The Financial Times AMLO doubles down ahead of tense succession

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On a recent Friday evening Mexico’s president sat in the National Palace, flanked by four candidates to succeed him, and addressed ruling coalition lawmakers who were mired in a days-long stand-off with the opposition. Senators from Andrés Manuel López Obrador’s Morena party said the get-together in late April was a benign encounter between colleagues. Opposition lawmakers and political analysts said the events following the shutdown of the Senate — caused by an opposition protest in support of the country’s transparency body — were a sign of López Obrador’s power over the legislature.

Senators from Andrés Manuel López Obrador’s Morena party said the get-together in late April was a benign encounter between colleagues. But within hours, the lawmakers had set up an improvised legislative chamber in a nearby building and passed 20 new laws — without the opposition present. Opposition lawmakers and political analysts said the events following the shutdown of the Senate — caused by an opposition protest in support of the country’s transparency body — were a sign of López Obrador’s power over the legislature.

They also indicate his government’s increasing willingness to push constitutional limits in a drive to cement his legacy ahead of elections next year. The old-school leftist leader, widely known as Amlo, must relinquish the presidency at that point under Mexico’s limit of a single six-year term. “I think he is radicalizing,” said Humberto Beck, Professor at El Colegio de México’s Center for International Studies. “What is behind this is his conviction that his electoral support is . . . more important than any other part of Mexican democracy.”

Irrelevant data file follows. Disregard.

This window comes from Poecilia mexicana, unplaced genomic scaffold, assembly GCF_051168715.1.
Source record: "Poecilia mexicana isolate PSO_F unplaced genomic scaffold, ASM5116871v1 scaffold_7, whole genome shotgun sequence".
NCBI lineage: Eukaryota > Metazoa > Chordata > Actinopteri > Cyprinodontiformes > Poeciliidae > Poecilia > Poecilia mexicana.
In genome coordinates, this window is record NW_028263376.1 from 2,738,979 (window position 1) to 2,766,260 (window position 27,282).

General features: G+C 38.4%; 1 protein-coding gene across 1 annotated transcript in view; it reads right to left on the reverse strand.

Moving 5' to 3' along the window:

In recent months, López Obrador has disparaged groups he says are working against him, including investigative journalists he labels “mercenaries” and the Supreme Court, which he said defended powerful elites when it recently struck down legislation.

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Source.- Financial Times

Hidalgo Daily Post

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